Asian carp will certainly survive and most likely thrive if they are able to make their way into Lake Michigan, according to a study released Monday by the University of Michigan.
Some researchers had theorized that the invasive species would do well in areas close to the shore where there are more nutrients but might struggle in open water where zebra and quagga mussels – also invasive species – eat most of the plankton that forms the base of the aquatic food chain.
But the new study suggests that Asian carp would be able to sustain themselves by feeding on the feces of invasive mussels and other waste products.
“The hypothesis was that they would not do well in the open water of Lake Michigan because zebra and quagga mussels have already filtered out a lot of the things that we think of Asian carp as eating,” said Molly Flanagan, vice president for policy at the Alliance for the Great Lakes, where she is responsible for leading efforts to prevent invasive species reaching the Great Lakes. “It turns out that Asian carp can eat a lot more things than we expected and can actually eat and feed on the waste that zebra and quagga mussels produce.”
For Flanagan, the new study reaffirms the importance of Congress appropriating funding to allow the U.S. Army Corps of Engineers to build defenses at Brandon Road Lock and Dam to prevent Asian carp reaching Lake Michigan.
“We are never going to eliminate Asian carp by fishing them out,” said Flanagan. “That’s why we need these additional protections that the Army Corps of Engineers has recommended at Brandon Road Lock.”
The plan involves a series of defenses including a bubble screen, an acoustic deterrent and a flushing lock designed prevent the carp from spreading further.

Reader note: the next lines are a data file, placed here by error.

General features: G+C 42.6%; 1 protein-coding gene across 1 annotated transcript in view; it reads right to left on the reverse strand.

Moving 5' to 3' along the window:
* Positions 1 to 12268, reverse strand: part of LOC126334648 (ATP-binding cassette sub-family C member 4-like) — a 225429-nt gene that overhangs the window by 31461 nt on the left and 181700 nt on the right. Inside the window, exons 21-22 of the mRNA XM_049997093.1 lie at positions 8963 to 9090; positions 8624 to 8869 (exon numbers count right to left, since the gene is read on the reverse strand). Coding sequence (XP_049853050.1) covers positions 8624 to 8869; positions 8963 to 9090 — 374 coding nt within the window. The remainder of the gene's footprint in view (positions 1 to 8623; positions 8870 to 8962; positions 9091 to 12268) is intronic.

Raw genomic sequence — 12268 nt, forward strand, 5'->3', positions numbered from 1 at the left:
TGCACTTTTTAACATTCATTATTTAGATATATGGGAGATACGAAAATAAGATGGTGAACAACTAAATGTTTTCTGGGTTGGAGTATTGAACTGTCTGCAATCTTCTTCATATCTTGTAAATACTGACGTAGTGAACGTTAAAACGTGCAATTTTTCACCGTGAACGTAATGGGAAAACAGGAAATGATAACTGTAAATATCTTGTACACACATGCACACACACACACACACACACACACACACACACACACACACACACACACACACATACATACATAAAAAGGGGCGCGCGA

The big fear is that if Asian carp do reach Lake Michigan they will threaten the $7 billion Great Lakes fishing industry.
But the fish can also be a threat to recreational boaters.
“Silver carp fly into the air if they are startled by boat motors or splashing or movement in the water,” said Flanagan. “If you are in a boat and get smacked in the face by a 30-pound fish that’s not a good thing for the economy of the Great Lakes and it is also a public health threat.”
As of now, the Brandon Road project, which has a price tag of more than $800 million, is awaiting congressional approval.
“The house passed its appropriations bill for fiscal year 2020 and it included increased funding for the Army Corps of Engineers and language that directed the corps to use some of that increase to begin the pre-construction engineering and design phase at Brandon Road Lock and Dam,” said Flanagan. “The Senate has not yet passed its appropriations bill. We expect them to start moving on them in September when they return from recess.”
Gov. J.B. Pritzker has also been supportive of the plan but wants the federal government to provide more money, said Flanagan. At the moment, the federal government would pick up 65% of the cost of the project, leaving states to fund roughly $290 million in remaining costs.
And while that price tag may seem high, the cost of allowing Asian carp into the Great Lakes would be far greater.
“I think the plan to put additional protections in place at Brandon Road Lock and Dam is our best chance to stop invasive Asian carp from getting into Lake Michigan,” said Flanagan. “With Asian carp this really is a case where an ounce of prevention is worth a pound of cure.”